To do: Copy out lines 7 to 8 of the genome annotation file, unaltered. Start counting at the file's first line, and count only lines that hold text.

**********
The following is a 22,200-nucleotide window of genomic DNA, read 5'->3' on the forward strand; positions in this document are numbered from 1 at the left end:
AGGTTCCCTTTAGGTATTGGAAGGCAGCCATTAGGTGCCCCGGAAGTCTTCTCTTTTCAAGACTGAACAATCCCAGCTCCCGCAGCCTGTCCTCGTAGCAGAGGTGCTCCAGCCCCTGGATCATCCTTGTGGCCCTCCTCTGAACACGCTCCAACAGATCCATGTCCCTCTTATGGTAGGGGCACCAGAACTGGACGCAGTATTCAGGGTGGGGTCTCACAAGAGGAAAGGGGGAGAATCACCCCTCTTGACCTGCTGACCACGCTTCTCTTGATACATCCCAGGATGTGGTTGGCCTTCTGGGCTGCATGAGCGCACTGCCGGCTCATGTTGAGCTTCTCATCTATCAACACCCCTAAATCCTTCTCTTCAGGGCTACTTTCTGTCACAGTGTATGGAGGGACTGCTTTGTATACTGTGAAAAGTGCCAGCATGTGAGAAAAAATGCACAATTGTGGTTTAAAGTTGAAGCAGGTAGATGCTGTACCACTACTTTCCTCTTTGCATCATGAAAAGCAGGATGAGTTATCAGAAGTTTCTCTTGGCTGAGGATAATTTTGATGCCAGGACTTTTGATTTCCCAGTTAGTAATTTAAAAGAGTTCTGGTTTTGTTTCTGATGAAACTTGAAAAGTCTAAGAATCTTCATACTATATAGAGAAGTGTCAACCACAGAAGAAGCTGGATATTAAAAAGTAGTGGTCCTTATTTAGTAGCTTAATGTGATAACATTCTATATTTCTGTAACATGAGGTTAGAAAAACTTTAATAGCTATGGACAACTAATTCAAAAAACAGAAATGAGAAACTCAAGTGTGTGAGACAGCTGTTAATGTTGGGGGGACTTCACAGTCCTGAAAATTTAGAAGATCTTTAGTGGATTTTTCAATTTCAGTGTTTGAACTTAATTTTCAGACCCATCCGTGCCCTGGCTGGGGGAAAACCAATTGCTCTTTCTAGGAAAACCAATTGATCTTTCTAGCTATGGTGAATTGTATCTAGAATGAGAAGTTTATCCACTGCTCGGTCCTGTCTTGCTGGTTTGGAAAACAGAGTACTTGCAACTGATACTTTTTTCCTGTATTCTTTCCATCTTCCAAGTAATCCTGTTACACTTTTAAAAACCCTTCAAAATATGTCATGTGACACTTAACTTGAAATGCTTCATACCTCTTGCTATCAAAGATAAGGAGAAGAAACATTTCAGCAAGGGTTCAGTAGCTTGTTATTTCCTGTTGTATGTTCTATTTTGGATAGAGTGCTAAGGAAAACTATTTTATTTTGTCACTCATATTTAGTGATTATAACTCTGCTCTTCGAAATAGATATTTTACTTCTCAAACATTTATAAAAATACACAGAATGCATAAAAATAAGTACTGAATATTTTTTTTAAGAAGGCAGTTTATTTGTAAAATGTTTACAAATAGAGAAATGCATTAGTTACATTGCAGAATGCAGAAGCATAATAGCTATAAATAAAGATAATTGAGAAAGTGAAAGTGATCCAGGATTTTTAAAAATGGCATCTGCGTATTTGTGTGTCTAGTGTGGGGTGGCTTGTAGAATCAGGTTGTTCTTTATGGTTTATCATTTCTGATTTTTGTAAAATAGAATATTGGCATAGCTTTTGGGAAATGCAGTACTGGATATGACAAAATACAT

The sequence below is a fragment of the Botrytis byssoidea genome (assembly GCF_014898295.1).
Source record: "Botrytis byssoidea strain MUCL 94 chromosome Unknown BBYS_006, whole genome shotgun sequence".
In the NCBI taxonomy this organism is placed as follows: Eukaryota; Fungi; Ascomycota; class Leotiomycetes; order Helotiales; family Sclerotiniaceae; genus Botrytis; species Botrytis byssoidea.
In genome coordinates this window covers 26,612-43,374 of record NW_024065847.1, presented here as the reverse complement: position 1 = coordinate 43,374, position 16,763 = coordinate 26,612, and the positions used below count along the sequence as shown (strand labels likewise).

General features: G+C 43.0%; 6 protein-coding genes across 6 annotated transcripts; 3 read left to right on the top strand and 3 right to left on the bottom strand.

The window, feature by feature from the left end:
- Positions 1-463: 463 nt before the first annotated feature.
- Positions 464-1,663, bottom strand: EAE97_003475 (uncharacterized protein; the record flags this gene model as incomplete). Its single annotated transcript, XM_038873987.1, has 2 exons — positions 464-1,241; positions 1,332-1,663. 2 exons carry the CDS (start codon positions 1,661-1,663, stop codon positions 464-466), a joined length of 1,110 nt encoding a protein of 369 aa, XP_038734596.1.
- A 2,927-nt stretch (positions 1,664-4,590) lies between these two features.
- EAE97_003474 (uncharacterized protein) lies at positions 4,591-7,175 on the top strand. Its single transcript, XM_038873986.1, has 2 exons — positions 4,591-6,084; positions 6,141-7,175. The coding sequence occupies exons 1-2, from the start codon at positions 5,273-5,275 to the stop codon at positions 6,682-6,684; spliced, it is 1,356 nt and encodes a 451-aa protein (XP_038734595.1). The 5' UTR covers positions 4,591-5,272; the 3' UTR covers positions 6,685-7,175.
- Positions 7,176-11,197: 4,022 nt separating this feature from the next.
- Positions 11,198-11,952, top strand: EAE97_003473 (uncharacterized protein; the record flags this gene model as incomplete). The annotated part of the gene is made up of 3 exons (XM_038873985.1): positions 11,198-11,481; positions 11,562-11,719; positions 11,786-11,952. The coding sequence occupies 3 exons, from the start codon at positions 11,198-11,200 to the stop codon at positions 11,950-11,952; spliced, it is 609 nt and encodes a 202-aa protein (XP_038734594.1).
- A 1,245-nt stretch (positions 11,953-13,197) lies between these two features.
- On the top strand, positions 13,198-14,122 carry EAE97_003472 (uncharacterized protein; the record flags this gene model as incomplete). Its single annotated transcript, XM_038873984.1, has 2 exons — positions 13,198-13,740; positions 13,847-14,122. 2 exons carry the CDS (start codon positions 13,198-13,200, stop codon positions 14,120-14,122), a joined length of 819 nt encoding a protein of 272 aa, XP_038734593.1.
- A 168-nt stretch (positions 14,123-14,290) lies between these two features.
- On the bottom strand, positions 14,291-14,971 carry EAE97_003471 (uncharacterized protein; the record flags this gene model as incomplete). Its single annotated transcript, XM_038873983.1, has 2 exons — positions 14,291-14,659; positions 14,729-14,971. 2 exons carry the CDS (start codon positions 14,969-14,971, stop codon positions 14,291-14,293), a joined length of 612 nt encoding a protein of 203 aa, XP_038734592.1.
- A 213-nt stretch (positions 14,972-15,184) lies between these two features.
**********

General features: G+C 43.0%; 6 protein-coding genes across 6 annotated transcripts; 3 read left to right on the top strand and 3 right to left on the bottom strand.

The window, feature by feature from the left end: